GenMassachusetts-L ArchivesArchiver > GenMassachusetts > 2002-03 > 1015617816
From: "Donna" <>
Subject: [GM-L] James Penniman
Date: Fri, 8 Mar 2002 15:03:36 -0500
Does anyone have a copy of BIRTH: Baptized Chipping Ongar, Essex, 29 July
1599, son of James and Annis (Wilcock) Penniman [TAG 71:12-18]??
Descendants of James Penniman
Any additional info would be very much appreciated.
Generation No. 1
1. JAMES1 PENNIMAN was born Abt. 1610, and died December 26, 1664. He
married LYDIA ELIOT July 26, 1631 in High Laver, Essex Co., England,
daughter of BENNETT ELIOT and LETTICE AGAR. She was born Abt. 1610 in
Nazing, Essex Co., England, and died 1676.
Notes for JAMES PENNIMAN:
Genealogical Dictionary of the First Settlers of New England., p.389
Penniman, James, Boston, came prob. in the
Lion, 1631, with John Winth. jr. for he, with w. Lydia,
wh. surv. him, were adm. of the ch. bef. the s. but
after the w. of the Gov. freem. 6 Mar. 1632, the same
day with John and Jacob Eliot, whom I reckon as fellow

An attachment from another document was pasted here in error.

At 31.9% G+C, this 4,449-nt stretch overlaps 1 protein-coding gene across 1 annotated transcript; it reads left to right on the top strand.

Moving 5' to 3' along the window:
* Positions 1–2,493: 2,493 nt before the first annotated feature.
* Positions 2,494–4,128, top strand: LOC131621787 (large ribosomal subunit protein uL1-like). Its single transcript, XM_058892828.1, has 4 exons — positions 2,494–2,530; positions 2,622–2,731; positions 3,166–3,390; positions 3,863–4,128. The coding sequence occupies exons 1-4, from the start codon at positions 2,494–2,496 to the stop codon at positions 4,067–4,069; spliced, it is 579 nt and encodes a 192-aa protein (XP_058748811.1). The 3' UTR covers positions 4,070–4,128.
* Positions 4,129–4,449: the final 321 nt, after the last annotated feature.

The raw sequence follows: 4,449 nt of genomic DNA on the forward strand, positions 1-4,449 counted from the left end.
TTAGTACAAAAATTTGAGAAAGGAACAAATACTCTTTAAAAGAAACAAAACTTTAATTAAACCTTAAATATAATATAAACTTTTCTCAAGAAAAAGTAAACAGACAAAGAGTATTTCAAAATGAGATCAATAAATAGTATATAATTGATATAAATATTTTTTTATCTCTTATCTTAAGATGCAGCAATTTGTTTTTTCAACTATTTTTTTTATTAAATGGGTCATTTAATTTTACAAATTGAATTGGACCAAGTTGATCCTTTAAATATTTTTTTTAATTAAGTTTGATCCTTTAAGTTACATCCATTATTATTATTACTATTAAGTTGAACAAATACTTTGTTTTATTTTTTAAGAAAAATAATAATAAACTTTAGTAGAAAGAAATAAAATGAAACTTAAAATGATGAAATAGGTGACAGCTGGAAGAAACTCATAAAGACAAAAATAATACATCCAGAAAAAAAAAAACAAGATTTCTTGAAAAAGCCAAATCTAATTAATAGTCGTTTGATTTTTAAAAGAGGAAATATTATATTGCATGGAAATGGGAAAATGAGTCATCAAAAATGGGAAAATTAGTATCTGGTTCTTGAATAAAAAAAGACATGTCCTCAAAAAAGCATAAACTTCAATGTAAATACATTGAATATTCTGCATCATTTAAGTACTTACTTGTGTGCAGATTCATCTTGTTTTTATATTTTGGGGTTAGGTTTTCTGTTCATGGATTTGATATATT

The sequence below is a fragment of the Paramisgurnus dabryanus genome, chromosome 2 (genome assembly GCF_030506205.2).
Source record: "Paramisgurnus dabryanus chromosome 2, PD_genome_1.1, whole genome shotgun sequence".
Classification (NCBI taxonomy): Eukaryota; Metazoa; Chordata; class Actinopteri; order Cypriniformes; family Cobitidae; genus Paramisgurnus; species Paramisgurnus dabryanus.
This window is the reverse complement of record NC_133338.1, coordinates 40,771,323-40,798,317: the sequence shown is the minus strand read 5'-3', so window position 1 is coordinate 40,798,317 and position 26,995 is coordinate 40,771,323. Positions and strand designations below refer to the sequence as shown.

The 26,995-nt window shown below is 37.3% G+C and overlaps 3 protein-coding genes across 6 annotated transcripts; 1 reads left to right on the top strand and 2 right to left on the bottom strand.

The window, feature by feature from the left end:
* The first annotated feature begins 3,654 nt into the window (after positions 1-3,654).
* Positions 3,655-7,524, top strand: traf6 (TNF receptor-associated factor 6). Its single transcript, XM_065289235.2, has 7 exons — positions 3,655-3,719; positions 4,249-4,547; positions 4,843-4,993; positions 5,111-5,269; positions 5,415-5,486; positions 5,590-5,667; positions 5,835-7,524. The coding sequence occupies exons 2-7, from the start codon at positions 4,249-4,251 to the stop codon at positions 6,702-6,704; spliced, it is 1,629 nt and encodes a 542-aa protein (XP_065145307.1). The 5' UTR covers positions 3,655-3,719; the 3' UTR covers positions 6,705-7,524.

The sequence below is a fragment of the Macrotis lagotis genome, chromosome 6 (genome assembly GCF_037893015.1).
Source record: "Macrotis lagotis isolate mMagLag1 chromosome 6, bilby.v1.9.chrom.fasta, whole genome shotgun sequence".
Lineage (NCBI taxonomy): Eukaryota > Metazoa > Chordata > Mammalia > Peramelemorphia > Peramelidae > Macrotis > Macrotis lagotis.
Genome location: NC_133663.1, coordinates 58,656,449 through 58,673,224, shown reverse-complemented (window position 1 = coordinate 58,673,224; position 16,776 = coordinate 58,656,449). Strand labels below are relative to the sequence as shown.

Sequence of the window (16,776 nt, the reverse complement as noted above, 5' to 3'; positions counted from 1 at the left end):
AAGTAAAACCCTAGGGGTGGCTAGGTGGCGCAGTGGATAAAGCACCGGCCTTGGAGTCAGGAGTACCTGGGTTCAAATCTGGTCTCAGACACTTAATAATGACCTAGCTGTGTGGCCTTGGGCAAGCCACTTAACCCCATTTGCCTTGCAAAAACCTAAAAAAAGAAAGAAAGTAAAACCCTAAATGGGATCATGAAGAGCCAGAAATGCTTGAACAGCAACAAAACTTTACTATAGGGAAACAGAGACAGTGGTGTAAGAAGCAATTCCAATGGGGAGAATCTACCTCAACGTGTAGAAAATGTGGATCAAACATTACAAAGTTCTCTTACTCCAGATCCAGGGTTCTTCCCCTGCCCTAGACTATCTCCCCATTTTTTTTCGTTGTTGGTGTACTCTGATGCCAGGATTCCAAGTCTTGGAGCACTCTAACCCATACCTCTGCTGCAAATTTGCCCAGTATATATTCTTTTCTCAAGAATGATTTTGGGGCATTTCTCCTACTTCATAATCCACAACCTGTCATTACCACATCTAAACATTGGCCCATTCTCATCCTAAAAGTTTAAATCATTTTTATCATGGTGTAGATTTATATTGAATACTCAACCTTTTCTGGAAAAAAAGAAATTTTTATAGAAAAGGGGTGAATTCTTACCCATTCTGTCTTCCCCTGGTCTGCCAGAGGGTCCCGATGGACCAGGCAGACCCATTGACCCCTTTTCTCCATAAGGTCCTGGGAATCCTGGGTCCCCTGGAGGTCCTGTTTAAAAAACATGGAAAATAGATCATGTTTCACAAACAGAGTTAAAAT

passeng. had James, bapt. 26 Mar. 1633; Lydia, 22 Feb.
1635; John, 15 Jan. 1637; rem. to Braintree, there had
Joseph, b. 1 Aug. bapt. 29 Sept. 1639; and Sarah, b. 6
May 1641; Samuel, 14 Nov. 1645; Hannah, 26 Mar. 1648;
Abigail, 27 Dec. 1651; and Mary, 29 Sept. 1653; all by
w. Lydia; and he d. 26 Dec. 1664. Abigail. m. 18 Apr.
1678, Samuel Neal; and Mary m. 4 Apr. 1678, Samuel Paine
of the same.
Database: Great Migration Begins: Immigrants to New England, 1620-33
ORIGIN: High Laver, Essex
MIGRATION: 1631 on second trip of Lyon
FIRST RESIDENCE: Boston
CHURCH MEMBERSHIP: "James and Lydia Pennyman" were admitted to Boston church
as members #117 and #118, which would be late in 1631
[BChR 15]. On 16 February 1639/40 "James Pennyman and Lydia his wife" were
"recommended to the Church of Christ at Mount Wollystone" [BChR
FREEMAN: 6 March 1631/2 [MBCR 1:367].
EDUCATION: On 12 August 1636 "James Pennyman" paid 5s. for the support of
the schoolmaster [BTR 160]. He signed his will. His inventory
included "books" valued at 18s.
OFFICES: Boston fenceviewer, 9 February 1634[/5] [BTR 1:3]. Petit jury, 19
February 1635[/6] [BTR 1:8].
Braintree selectman, 1640, 1645, 1651-53 [BrTR 1, 2, 5, 6]. Commissioner to
end small causes for Braintree, 10 May 1643 [MBCR 2:35].
On 27 January 1639[/40] James "Pennyman" and five others represented their
neighbors at Mount Wollaston in an agreement with the town of Boston
for 4s. an acre for every two acres of the seven acres formerly granted "to
diverse, then of Boston, upon expectation they should have continued with